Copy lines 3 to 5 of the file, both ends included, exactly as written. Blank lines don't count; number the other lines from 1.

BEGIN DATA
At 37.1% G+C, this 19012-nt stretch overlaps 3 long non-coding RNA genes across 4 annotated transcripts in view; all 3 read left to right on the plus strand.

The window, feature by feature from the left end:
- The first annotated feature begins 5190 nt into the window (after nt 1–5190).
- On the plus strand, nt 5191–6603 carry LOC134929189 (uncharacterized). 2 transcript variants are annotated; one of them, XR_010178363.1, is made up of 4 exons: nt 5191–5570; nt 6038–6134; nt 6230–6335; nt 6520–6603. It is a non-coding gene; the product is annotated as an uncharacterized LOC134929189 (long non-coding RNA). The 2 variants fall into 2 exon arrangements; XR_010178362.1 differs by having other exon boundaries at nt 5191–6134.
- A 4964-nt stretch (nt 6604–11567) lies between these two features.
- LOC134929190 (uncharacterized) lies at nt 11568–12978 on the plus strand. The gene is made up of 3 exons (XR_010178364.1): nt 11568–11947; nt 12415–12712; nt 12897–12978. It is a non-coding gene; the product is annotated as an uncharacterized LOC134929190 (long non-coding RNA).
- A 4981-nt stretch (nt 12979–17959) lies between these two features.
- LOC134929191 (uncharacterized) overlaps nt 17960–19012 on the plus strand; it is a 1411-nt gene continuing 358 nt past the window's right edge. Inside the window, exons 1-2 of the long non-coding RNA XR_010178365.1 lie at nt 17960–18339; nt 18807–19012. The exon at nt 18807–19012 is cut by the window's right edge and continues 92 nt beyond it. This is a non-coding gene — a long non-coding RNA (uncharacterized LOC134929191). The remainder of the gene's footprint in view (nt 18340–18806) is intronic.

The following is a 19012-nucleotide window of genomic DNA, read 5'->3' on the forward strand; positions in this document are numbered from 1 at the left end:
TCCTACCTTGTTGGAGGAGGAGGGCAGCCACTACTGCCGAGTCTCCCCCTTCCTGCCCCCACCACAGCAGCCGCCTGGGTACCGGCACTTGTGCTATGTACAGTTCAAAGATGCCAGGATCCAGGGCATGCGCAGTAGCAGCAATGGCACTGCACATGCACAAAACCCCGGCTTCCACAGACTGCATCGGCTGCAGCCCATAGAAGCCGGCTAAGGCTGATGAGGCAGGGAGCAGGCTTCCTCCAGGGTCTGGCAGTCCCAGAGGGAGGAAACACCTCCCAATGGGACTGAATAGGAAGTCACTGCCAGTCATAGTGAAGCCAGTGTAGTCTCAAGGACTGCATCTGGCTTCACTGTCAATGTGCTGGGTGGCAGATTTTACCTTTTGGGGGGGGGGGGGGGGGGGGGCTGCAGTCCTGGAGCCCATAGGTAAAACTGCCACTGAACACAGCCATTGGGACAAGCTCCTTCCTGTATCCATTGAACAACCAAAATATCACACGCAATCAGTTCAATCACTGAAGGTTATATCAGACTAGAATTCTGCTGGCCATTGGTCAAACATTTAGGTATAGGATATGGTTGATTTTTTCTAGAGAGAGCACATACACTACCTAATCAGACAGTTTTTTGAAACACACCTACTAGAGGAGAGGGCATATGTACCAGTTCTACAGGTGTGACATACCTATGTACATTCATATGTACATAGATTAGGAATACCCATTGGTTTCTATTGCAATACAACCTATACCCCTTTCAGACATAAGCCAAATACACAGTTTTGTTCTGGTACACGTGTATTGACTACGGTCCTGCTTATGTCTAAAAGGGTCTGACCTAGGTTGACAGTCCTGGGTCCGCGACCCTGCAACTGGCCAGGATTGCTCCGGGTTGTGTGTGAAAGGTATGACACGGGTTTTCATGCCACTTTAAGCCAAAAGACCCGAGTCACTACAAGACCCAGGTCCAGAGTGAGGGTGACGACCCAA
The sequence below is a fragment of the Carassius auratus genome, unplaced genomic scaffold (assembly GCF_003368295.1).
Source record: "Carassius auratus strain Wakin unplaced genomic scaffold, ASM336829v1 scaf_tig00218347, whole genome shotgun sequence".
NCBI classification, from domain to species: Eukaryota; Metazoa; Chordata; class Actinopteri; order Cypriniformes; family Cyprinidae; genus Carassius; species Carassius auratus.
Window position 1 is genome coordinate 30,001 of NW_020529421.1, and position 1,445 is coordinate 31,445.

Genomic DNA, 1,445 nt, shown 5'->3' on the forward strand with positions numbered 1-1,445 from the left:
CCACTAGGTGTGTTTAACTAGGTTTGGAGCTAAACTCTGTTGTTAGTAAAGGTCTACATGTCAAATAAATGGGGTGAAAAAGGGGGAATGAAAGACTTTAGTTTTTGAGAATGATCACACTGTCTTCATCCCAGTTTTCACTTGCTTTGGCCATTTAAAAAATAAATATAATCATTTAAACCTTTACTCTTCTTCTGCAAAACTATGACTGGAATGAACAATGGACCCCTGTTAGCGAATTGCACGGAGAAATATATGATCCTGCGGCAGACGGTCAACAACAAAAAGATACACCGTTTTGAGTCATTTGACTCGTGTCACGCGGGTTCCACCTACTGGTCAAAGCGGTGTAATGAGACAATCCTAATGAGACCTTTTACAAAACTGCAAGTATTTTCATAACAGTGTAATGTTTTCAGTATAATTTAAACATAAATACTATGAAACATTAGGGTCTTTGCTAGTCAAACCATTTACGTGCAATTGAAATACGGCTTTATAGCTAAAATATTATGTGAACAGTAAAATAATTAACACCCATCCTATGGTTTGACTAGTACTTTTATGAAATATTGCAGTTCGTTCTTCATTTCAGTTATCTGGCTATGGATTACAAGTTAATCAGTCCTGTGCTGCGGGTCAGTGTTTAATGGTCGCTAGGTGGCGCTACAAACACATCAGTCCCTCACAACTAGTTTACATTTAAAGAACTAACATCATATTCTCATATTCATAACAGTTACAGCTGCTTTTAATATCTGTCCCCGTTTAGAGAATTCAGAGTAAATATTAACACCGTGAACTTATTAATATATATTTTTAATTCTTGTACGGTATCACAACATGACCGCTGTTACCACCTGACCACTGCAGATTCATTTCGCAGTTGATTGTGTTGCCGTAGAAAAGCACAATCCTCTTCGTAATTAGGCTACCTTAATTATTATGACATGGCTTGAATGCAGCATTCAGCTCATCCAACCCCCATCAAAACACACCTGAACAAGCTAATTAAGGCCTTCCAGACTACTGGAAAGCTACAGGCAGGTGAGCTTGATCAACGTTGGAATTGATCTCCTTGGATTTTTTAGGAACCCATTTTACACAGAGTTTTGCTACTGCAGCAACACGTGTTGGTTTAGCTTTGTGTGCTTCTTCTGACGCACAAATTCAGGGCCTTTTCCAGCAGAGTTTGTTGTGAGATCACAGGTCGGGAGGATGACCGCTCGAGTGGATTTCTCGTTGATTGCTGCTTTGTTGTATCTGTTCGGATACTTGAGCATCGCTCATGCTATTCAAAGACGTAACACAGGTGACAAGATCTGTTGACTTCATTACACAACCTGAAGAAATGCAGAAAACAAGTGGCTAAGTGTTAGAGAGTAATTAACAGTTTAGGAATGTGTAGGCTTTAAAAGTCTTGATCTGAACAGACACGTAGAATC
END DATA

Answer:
- The first annotated feature begins 5190 nt into the window (after nt 1–5190).
- On the plus strand, nt 5191–6603 carry LOC134929189 (uncharacterized). 2 transcript variants are annotated; one of them, XR_010178363.1, is made up of 4 exons: nt 5191–5570; nt 6038–6134; nt 6230–6335; nt 6520–6603. It is a non-coding gene; the product is annotated as an uncharacterized LOC134929189 (long non-coding RNA). The 2 variants fall into 2 exon arrangements; XR_010178362.1 differs by having other exon boundaries at nt 5191–6134.
- A 4964-nt stretch (nt 6604–11567) lies between these two features.